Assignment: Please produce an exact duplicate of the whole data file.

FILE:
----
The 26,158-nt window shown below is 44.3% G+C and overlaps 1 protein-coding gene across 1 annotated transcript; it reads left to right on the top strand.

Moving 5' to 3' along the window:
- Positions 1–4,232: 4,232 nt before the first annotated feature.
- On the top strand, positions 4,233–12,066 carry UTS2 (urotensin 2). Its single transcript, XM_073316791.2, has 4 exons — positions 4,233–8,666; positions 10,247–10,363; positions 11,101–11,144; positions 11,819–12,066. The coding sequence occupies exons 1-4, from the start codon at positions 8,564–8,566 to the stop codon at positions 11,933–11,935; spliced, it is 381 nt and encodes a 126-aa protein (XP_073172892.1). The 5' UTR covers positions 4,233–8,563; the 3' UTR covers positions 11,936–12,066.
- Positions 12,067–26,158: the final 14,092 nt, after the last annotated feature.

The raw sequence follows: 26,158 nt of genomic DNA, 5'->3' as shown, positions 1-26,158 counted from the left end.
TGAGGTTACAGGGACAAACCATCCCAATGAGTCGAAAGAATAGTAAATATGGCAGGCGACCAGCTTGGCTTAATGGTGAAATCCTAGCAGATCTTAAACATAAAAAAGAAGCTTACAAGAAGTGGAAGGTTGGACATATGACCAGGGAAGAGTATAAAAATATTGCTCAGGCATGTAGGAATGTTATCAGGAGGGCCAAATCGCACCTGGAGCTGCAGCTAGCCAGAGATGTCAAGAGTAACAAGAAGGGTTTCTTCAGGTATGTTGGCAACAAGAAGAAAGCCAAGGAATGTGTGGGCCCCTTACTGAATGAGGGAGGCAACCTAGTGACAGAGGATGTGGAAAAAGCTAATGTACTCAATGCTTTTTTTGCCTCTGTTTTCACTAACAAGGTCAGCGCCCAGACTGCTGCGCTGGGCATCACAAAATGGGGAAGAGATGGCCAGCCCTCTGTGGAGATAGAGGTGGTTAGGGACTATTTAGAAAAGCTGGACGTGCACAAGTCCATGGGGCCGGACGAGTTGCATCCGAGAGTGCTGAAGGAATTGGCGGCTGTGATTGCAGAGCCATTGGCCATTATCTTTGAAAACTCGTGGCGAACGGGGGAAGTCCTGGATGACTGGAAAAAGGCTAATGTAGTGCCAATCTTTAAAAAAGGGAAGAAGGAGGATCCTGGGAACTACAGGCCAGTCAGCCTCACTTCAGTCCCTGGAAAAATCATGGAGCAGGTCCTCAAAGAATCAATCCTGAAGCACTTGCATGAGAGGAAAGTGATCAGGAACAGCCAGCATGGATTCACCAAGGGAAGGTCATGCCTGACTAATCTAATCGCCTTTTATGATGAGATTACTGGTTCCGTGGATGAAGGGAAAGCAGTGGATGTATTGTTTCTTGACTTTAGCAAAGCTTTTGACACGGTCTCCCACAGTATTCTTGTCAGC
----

The 26,158-nt window shown below is 44.3% G+C and overlaps 1 protein-coding gene across 1 annotated transcript; it reads left to right on the top strand.

Moving 5' to 3' along the window:
- Positions 1–4,232: 4,232 nt before the first annotated feature.
- On the top strand, positions 4,233–12,066 carry UTS2 (urotensin 2). Its single transcript, XM_073316791.2, has 4 exons — positions 4,233–8,666; positions 10,247–10,363; positions 11,101–11,144; positions 11,819–12,066. The coding sequence occupies exons 1-4, from the start codon at positions 8,564–8,566 to the stop codon at positions 11,933–11,935; spliced, it is 381 nt and encodes a 126-aa protein (XP_073172892.1). The 5' UTR covers positions 4,233–8,563; the 3' UTR covers positions 11,936–12,066.
- Positions 12,067–26,158: the final 14,092 nt, after the last annotated feature.

The raw sequence follows: 26,158 nt of genomic DNA, 5'->3' as shown, positions 1-26,158 counted from the left end.
TGAGGTTACAGGGACAAACCATCCCAATGAGTCGAAAGAATAGTAAATATGGCAGGCGACCAGCTTGGCTTAATGGTGAAATCCTAGCAGATCTTAAACATAAAAAAGAAGCTTACAAGAAGTGGAAGGTTGGACATATGACCAGGGAAGAGTATAAAAATATTGCTCAGGCATGTAGGAATGTTATCAGGAGGGCCAAATCGCACCTGGAGCTGCAGCTAGCCAGAGATGTCAAGAGTAACAAGAAGGGTTTCTTCAGGTATGTTGGCAACAAGAAGAAAGCCAAGGAATGTGTGGGCCCCTTACTGAATGAGGGAGGCAACCTAGTGACAGAGGATGTGGAAAAAGCTAATGTACTCAATGCTTTTTTTGCCTCTGTTTTCACTAACAAGGTCAGCGCCCAGACTGCTGCGCTGGGCATCACAAAATGGGGAAGAGATGGCCAGCCCTCTGTGGAGATAGAGGTGGTTAGGGACTATTTAGAAAAGCTGGACGTGCACAAGTCCATGGGGCCGGACGAGTTGCATCCGAGAGTGCTGAAGGAATTGGCGGCTGTGATTGCAGAGCCATTGGCCATTATCTTTGAAAACTCGTGGCGAACGGGGGAAGTCCTGGATGACTGGAAAAAGGCTAATGTAGTGCCAATCTTTAAAAAAGGGAAGAAGGAGGATCCTGGGAACTACAGGCCAGTCAGCCTCACTTCAGTCCCTGGAAAAATCATGGAGCAGGTCCTCAAAGAATCAATCCTGAAGCACTTGCATGAGAGGAAAGTGATCAGGAACAGCCAGCATGGATTCACCAAGGGAAGGTCATGCCTGACTAATCTAATCGCCTTTTATGATGAGATTACTGGTTCCGTGGATGAAGGGAAAGCAGTGGATGTATTGTTTCTTGACTTTAGCAAAGCTTTTGACACGGTCTCCCACAGTATTCTTGTCAGC